– Atonement
    – Resurrection
    – Judgement
    – Faith
    – Repentance
    – Baptism
    – Holy Ghost
    – Enduring to the End

    If this is what constitutes the gospel, can it be said that the Book of Mormon contains a fullness of the gospel? It treats these topics more fully than any other book I know. Do we have the Book of Mormon? Yes. Therefore, we have the fullness of the gospel. QED.

  3. Brad and Mephibosheth: by your reasoning, then, other faiths also have the fulness of the gospel, too, and they don’t even need the Book of Mormon or any latter-day revelation to teach it to them.

    The fullness of the gospel is about more than “knowing” everything needed for salvation. Its about authority to put it into practice. And, to make a distinction JS made, it probably includes not just principles of salvation, but exaltation as well.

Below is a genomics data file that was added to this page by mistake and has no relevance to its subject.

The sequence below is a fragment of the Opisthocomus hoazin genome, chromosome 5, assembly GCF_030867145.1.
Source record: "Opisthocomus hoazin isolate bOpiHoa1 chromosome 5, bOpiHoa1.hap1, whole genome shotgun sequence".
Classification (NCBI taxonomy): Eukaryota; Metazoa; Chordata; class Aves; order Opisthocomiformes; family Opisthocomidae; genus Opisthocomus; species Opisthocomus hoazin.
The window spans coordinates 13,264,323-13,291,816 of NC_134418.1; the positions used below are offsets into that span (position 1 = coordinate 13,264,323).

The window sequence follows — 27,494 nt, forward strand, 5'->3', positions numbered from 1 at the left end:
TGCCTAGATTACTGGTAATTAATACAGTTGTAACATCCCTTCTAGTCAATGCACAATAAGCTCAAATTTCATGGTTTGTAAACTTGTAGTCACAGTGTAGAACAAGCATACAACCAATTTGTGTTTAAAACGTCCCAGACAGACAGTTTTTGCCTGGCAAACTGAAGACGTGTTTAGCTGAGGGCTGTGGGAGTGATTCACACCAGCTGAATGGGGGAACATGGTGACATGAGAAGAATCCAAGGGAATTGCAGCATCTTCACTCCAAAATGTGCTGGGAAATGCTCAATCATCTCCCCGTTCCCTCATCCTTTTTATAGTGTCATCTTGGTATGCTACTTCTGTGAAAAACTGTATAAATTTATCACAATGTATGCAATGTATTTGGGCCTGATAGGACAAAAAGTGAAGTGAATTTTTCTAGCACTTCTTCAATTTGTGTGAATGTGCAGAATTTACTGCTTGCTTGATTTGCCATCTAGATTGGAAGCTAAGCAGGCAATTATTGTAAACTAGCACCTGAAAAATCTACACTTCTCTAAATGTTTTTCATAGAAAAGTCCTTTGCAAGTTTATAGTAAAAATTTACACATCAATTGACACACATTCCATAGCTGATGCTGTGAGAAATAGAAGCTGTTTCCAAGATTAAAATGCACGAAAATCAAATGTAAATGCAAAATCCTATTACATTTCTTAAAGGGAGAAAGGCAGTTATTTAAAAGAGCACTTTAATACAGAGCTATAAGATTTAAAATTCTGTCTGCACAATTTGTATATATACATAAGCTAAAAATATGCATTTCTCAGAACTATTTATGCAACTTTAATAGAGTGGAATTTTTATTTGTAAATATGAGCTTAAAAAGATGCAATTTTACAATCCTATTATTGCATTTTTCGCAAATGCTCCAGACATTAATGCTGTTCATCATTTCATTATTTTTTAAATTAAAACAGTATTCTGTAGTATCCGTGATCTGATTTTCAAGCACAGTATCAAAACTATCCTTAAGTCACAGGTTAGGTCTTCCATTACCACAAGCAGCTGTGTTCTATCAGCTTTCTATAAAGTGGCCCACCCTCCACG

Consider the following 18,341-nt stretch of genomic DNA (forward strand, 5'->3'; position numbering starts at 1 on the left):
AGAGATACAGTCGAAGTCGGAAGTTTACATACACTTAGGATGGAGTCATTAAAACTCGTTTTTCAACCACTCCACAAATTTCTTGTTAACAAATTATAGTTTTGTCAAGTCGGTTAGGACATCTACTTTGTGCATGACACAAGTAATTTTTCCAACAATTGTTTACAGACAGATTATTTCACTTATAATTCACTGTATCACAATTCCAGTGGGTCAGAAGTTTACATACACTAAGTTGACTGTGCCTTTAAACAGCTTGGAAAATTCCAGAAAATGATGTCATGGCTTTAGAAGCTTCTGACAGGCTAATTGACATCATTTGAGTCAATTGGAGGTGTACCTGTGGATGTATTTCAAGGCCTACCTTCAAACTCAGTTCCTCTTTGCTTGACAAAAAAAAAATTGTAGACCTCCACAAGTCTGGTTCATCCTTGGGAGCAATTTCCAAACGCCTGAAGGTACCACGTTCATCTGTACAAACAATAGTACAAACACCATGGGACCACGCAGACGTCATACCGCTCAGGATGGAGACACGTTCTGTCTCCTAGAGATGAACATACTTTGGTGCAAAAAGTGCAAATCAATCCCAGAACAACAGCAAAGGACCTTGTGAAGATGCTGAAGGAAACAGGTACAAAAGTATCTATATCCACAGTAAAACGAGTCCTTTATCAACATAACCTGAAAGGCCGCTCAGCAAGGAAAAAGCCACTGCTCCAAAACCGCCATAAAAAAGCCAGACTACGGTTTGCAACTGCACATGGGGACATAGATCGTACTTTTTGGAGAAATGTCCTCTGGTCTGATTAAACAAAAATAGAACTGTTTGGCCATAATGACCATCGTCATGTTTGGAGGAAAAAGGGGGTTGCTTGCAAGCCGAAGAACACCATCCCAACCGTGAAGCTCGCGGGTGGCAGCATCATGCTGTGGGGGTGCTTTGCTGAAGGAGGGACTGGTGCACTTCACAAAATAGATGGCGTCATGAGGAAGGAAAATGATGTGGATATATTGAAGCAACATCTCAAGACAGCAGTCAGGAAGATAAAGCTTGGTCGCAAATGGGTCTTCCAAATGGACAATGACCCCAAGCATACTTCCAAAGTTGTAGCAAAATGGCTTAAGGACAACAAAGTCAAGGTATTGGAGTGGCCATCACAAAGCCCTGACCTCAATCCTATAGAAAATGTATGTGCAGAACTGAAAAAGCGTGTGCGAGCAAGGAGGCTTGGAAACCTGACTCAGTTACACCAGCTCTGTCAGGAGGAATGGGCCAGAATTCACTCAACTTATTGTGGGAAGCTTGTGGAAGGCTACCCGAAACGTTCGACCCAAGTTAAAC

4. Thomas Parkin says:

    The gospel is a means of obtaining knowledge, it isn’t knowledge itself. Though I suppose you could say “I have a knowledge of the gospel.” Saying I have a ‘fullness of the gospel’ is more like saying ‘I have all the tools in needed in my toolbox’ than saying ‘I’ve completed the superstructure. ‘